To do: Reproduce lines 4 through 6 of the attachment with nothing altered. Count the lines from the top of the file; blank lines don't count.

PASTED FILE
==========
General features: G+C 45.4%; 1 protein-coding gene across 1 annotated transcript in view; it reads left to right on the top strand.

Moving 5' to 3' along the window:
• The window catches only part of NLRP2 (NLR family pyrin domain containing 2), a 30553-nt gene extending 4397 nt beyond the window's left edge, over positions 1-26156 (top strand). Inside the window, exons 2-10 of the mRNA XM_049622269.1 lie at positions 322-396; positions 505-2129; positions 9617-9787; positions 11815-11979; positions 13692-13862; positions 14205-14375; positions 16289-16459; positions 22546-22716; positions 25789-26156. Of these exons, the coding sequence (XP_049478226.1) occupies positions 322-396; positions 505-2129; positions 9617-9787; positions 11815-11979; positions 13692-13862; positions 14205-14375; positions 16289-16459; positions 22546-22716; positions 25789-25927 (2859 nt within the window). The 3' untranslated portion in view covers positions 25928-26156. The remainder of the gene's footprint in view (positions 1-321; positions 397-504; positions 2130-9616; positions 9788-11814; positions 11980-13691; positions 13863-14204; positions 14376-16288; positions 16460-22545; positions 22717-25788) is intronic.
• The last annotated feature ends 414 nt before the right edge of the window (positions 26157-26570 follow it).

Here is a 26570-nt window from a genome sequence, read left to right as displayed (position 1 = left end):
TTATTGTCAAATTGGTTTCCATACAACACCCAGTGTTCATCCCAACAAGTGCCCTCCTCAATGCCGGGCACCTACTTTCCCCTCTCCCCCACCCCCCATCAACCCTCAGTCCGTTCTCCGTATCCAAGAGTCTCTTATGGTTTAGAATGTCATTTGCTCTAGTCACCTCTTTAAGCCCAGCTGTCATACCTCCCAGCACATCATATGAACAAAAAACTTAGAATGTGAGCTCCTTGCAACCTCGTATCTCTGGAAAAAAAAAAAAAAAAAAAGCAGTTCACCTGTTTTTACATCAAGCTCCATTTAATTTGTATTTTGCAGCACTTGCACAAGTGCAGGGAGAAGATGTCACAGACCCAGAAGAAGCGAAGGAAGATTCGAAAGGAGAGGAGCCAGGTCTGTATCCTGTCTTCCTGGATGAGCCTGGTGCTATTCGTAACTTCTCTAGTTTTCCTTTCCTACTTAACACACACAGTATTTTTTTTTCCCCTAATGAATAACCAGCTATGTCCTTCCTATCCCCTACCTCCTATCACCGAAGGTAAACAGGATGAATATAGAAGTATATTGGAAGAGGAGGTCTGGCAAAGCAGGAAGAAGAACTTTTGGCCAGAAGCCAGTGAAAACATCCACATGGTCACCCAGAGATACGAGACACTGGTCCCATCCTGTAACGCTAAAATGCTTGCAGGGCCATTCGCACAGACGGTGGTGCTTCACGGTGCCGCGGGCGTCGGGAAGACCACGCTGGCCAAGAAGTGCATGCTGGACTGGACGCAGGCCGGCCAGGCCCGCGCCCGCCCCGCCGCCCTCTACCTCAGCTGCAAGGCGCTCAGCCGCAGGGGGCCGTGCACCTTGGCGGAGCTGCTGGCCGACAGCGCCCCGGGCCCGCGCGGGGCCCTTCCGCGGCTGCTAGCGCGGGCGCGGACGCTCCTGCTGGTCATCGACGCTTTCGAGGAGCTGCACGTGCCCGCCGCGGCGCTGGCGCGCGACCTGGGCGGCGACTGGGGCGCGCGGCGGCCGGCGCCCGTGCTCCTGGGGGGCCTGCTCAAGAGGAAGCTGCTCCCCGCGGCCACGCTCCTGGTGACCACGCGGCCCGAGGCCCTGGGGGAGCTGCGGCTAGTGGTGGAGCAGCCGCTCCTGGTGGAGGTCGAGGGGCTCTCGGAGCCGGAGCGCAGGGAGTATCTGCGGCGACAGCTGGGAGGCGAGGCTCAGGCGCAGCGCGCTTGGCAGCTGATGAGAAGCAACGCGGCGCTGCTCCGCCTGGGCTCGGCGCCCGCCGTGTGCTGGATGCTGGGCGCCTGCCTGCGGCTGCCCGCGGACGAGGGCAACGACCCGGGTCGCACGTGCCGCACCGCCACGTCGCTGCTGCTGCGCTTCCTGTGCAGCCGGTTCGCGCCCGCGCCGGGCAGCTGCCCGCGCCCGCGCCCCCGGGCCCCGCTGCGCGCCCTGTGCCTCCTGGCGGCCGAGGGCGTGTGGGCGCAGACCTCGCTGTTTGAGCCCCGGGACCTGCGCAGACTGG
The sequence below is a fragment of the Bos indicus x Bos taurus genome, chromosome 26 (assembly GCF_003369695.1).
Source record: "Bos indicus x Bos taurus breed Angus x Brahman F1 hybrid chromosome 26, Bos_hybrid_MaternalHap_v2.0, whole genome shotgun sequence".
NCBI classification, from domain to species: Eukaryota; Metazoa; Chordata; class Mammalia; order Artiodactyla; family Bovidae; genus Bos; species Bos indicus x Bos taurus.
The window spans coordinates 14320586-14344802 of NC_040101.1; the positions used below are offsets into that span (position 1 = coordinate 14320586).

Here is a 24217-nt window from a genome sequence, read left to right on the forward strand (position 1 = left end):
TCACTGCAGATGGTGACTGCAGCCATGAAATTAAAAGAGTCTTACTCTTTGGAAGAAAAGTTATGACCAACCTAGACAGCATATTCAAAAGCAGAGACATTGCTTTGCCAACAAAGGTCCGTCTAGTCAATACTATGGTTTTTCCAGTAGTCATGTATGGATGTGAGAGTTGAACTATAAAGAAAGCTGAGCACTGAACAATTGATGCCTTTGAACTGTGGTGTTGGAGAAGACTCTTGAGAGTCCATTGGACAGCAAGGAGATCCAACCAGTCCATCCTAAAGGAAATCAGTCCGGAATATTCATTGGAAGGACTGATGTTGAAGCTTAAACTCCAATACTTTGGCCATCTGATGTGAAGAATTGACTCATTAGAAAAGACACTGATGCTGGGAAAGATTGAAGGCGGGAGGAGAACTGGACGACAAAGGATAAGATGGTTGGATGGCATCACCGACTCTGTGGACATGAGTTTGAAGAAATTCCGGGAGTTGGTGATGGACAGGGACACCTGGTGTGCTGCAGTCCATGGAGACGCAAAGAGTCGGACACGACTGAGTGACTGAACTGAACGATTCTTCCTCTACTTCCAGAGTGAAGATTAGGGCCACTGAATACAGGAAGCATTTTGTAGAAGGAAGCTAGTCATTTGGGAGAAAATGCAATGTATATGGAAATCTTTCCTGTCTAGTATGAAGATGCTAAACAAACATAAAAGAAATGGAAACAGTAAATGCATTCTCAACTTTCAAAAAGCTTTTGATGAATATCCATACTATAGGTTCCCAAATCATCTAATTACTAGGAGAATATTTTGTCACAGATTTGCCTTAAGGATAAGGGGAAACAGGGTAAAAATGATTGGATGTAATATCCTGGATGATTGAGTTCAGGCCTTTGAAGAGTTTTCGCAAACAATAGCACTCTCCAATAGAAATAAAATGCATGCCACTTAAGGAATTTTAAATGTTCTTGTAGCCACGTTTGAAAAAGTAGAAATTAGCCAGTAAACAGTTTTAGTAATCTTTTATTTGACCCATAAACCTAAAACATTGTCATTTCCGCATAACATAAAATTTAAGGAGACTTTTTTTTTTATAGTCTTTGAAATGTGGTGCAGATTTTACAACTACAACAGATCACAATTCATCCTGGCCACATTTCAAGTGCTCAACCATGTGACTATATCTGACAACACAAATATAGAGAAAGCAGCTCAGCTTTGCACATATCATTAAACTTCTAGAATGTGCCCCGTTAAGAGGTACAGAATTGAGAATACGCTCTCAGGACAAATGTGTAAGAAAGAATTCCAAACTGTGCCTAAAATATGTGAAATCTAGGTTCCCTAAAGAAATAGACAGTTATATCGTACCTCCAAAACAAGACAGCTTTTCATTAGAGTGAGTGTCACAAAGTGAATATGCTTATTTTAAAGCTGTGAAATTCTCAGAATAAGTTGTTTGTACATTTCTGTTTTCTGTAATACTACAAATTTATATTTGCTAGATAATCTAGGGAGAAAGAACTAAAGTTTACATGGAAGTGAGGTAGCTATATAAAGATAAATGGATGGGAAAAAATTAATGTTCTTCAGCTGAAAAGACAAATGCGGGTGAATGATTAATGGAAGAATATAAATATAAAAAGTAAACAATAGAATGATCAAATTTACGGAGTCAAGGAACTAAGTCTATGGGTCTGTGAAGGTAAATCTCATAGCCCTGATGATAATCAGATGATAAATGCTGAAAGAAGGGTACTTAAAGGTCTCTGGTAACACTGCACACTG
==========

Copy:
• The last annotated feature ends 414 nt before the right edge of the window (positions 26157-26570 follow it).

Here is a 26570-nt window from a genome sequence, read left to right as displayed (position 1 = left end):
TTATTGTCAAATTGGTTTCCATACAACACCCAGTGTTCATCCCAACAAGTGCCCTCCTCAATGCCGGGCACCTACTTTCCCCTCTCCCCCACCCCCCATCAACCCTCAGTCCGTTCTCCGTATCCAAGAGTCTCTTATGGTTTAGAATGTCATTTGCTCTAGTCACCTCTTTAAGCCCAGCTGTCATACCTCCCAGCACATCATATGAACAAAAAACTTAGAATGTGAGCTCCTTGCAACCTCGTATCTCTGGAAAAAAAAAAAAAAAAAAAGCAGTTCACCTGTTTTTACATCAAGCTCCATTTAATTTGTATTTTGCAGCACTTGCACAAGTGCAGGGAGAAGATGTCACAGACCCAGAAGAAGCGAAGGAAGATTCGAAAGGAGAGGAGCCAGGTCTGTATCCTGTCTTCCTGGATGAGCCTGGTGCTATTCGTAACTTCTCTAGTTTTCCTTTCCTACTTAACACACACAGTATTTTTTTTTCCCCTAATGAATAACCAGCTATGTCCTTCCTATCCCCTACCTCCTATCACCGAAGGTAAACAGGATGAATATAGAAGTATATTGGAAGAGGAGGTCTGGCAAAGCAGGAAGAAGAACTTTTGGCCAGAAGCCAGTGAAAACATCCACATGGTCACCCAGAGATACGAGACACTGGTCCCATCCTGTAACGCTAAAATGCTTGCAGGGCCATTCGCACAGACGGTGGTGCTTCACGGTGCCGCGGGCGTCGGGAAGACCACGCTGGCCAAGAAGTGCATGCTGGACTGGACGCAGGCCGGCCAGGCCCGCGCCCGCCCCGCCGCCCTCTACCTCAGCTGCAAGGCGCTCAGCCGCAGGGGGCCGTGCACCTTGGCGGAGCTGCTGGCCGACAGCGCCCCGGGCCCGCGCGGGGCCCTTCCGCGGCTGCTAGCGCGGGCGCGGACGCTCCTGCTGGTCATCGACGCTTTCGAGGAGCTGCACGTGCCCGCCGCGGCGCTGGCGCGCGACCTGGGCGGCGACTGGGGCGCGCGGCGGCCGGCGCCCGTGCTCCTGGGGGGCCTGCTCAAGAGGAAGCTGCTCCCCGCGGCCACGCTCCTGGTGACCACGCGGCCCGAGGCCCTGGGGGAGCTGCGGCTAGTGGTGGAGCAGCCGCTCCTGGTGGAGGTCGAGGGGCTCTCGGAGCCGGAGCGCAGGGAGTATCTGCGGCGACAGCTGGGAGGCGAGGCTCAGGCGCAGCGCGCTTGGCAGCTGATGAGAAGCAACGCGGCGCTGCTCCGCCTGGGCTCGGCGCCCGCCGTGTGCTGGATGCTGGGCGCCTGCCTGCGGCTGCCCGCGGACGAGGGCAACGACCCGGGTCGCACGTGCCGCACCGCCACGTCGCTGCTGCTGCGCTTCCTGTGCAGCCGGTTCGCGCCCGCGCCGGGCAGCTGCCCGCGCCCGCGCCCCCGGGCCCCGCTGCGCGCCCTGTGCCTCCTGGCGGCCGAGGGCGTGTGGGCGCAGACCTCGCTGTTTGAGCCCCGGGACCTGCGCAGACTGG